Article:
I don’t know about anyone else, but I personally don’t find this particular blurb to be effective. I want to know more about who made the decision to approve it and why than I do about the movie, to be honest. Not really what you want out of your blurbs.
You know, THAT one. The one that has some women swooning and others swearing.
Full Disclosure: I have not read That Book. I’ve tried reading the free sample on Amazon, but I gave up before page 3. Instead, I’ve read Jennifer Armintrout’s Jen Reads That Book, which offers enough samples to reinforce the fact that I would never make it through without damaging something — my Nook, my teeth, a wall.
If you want to read the most telling, most relevant post from Jen; if you want one post to point people when they want to know what’s so wrong with the stupid thing, read this one: That Book and Abusive Relationships.
Some people, however, have a somewhat different point of view. Steven Savage of Fan To Pro thinks that we should count That Book as “a fannish success”. I argued in the comments (as BirdyB, so no one calls me out as a sock-puppet; Birdy’s my first and unsucessful psuedonym) that it shouldn’t be.
It has taken me until now to figure out how to respond to the “repurposing” argument: no, no, it has nothing to do with the repurposing of the story.
Anyone who has wandered around the writing world long enough has encountered the idea that there are no new stories. Humans are always recycling, repurposing, reusing things, whether made by themselves (see: Handel) or their neighbors.
I’m not unhappy that she wrote the fanfic in the first place — I’m a great one for fanfic; fanfic is where a massive number of current M/M authors got, and a huge number of future authors of all genres will get, their starts. I came from slash fandom, myself. I started with the X-Files and dueSouth, then moved on to Yu Yu Hakusho. It has been quite a while since I wrote my last fanfic, and now I’m thinking about dipping my toes into the Avengers (recent-movie-canon) pool.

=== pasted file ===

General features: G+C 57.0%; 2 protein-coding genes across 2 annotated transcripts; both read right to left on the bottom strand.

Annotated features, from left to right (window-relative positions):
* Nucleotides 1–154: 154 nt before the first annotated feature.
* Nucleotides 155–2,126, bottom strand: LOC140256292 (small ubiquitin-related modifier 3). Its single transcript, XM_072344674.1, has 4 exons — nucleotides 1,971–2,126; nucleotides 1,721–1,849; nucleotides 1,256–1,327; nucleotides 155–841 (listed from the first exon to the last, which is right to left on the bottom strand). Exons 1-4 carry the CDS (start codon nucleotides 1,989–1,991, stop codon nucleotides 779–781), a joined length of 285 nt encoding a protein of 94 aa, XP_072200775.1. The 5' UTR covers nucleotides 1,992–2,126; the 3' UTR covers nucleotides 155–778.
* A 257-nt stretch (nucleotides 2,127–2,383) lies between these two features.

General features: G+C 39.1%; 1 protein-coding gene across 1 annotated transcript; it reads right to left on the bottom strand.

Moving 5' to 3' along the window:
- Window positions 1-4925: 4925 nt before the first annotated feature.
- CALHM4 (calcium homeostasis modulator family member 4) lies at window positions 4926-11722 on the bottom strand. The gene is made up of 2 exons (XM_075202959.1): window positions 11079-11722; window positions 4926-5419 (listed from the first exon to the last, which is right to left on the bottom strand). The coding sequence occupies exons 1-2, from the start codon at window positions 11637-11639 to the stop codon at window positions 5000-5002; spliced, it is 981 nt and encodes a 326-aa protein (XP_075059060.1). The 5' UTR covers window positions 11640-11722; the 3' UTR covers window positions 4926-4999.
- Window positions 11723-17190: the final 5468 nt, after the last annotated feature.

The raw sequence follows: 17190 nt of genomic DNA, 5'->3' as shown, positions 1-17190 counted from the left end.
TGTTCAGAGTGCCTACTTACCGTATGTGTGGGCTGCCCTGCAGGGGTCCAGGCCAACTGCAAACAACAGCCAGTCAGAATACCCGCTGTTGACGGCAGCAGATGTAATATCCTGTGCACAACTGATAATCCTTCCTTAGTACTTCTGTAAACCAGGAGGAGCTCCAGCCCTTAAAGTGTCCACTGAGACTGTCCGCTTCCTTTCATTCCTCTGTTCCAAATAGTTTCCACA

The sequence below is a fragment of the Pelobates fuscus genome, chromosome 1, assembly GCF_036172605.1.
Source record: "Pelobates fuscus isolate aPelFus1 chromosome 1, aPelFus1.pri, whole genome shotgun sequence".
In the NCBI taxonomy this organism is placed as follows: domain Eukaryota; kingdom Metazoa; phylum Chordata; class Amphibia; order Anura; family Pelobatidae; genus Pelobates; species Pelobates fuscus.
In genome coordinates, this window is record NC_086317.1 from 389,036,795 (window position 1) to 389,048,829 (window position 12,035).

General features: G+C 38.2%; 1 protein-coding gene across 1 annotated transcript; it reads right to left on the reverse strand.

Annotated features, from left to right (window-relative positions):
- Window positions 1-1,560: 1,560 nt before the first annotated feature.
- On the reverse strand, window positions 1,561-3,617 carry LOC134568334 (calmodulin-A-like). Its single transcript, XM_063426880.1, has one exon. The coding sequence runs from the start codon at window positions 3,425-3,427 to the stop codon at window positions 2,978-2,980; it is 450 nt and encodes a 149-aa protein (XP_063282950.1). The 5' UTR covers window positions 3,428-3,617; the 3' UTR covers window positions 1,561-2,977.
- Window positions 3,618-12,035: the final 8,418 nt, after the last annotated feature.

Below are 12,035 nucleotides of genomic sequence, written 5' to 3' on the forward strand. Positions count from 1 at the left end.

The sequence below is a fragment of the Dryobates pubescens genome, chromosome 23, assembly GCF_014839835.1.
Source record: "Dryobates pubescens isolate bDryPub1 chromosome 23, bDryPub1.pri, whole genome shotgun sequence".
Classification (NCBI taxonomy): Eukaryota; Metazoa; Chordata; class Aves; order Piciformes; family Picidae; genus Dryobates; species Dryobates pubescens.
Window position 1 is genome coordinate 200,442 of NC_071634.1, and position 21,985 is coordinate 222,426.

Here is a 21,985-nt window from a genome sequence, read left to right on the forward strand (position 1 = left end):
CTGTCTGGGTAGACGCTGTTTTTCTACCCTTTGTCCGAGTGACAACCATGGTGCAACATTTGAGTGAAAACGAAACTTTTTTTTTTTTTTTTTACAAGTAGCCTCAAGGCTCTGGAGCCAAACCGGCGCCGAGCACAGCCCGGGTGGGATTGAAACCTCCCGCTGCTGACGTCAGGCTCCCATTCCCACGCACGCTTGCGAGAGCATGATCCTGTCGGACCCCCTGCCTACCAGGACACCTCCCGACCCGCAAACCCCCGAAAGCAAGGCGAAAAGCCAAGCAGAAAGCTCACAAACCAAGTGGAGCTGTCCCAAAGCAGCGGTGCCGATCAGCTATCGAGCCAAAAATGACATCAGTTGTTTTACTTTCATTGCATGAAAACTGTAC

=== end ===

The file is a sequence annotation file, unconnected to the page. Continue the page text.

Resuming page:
As I said before, and as I will say again and again, it’s not the fanfic that’s the problem. It’s the fact that there are so many many authors out there who follow the rules—explicit, written down, repeated on site after site after site rules—who work out things like the virology of a psychic disease, who build worlds and empires and characters out of the fertile compost of their imaginations got rejected for That Book.
The problem is that the publisher, despite the fact that their own site likely says “no fanfic, not even with the names changed.”, published it. The problem is that James didn’t do very much of her own work, and now SHE has the temerity to complain when other people use That Book in an attempt to get even a fraction of her windfall.
The problem is that this now creates a mess for content-creators (primarily writers, but also the actors/members of bands), fans, and “fans”.
Before That Book, I would have been absolutely astonished, touched, honored, if someone drew fan art or wrote fic or a song or a poem or made a collage or something based on anything I’d written.
Now… Now I would still be amazed, still honored. But. But there is that tiniest sliver of doubt — is this A True Fan, doing it for the love and the fellowship of fandom, or is this a “fan”, who is hoping to be the lucky recipient of the next lightning-strike? It most assuredly wouldn’t be the first thing I thought, but it certainly would cross my mind at some point.
And you know what? That’s a vile, horrible, unfair, and just plain wrong thing to think about someone who has not only spent their time and money on something I made, but then spent more time to make something themselves.
I’m in favor of fanfiction. I’m even in favor of professional fanfiction (and anyone who thinks there’s no such thing has obviously missed the shelves of Star Wars/Star Trek/MechWarrior/RavenLoft/D&D/World of Warcraft novels at the bookstore). One thing I am not in favor of is the selective enforcement of rules. If someone wouldn’t break a rule for me, then they damned well better not be breaking it for anyone else, either. If a publisher is going to break a rule for James, then they’d damned well better break it for me — and for anyone else who wants to jump on the bandwagon.
I’ve come down with what is reportedly a variant of the swine flu, which means my head is full of lint and goop. Earlier, I had some annoying sinus pain which involved my teeth (which makes it about ten times worse)… But looking back through 50 pages of posts helped distract me from my misery. So thanks to everyone for posting all kinds of pictures of all kinds of people, places, and things. *Kiss*